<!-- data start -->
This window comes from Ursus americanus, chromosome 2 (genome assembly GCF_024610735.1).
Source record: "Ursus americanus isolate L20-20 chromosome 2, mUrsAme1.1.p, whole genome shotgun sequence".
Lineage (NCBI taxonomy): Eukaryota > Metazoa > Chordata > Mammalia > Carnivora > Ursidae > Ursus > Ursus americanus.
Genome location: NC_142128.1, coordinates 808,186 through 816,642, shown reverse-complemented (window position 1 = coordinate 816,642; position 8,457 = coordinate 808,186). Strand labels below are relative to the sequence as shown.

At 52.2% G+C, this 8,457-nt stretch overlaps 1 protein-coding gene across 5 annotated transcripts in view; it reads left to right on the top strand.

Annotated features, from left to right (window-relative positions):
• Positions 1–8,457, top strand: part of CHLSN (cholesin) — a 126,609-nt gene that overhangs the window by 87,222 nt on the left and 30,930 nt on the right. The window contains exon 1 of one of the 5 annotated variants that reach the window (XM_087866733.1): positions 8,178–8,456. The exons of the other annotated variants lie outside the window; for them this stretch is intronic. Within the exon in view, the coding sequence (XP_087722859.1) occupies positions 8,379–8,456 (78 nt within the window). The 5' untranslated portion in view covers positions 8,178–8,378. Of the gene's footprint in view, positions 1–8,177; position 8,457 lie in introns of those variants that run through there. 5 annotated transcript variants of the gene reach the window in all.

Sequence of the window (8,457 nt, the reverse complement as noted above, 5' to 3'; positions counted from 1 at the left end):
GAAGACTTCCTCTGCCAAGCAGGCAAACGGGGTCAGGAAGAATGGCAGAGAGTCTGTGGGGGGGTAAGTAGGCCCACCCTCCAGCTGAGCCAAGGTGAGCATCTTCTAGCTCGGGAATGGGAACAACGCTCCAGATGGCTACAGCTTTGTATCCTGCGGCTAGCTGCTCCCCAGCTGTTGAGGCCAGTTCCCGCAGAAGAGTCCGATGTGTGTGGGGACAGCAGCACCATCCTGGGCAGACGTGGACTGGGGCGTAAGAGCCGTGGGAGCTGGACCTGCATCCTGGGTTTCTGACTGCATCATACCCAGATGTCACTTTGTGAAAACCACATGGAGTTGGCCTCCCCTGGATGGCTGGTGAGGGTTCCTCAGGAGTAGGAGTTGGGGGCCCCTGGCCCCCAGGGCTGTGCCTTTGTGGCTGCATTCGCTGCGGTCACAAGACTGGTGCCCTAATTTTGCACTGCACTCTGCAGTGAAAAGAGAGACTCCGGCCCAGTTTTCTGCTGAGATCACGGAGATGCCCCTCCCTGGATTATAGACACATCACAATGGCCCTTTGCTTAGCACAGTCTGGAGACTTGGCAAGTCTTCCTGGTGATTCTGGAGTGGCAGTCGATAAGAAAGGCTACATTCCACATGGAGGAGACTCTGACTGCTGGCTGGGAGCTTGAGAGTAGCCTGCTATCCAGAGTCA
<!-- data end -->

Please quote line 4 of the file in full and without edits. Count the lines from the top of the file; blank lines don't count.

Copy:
Genome location: NC_142128.1, coordinates 808,186 through 816,642, shown reverse-complemented (window position 1 = coordinate 816,642; position 8,457 = coordinate 808,186). Strand labels below are relative to the sequence as shown.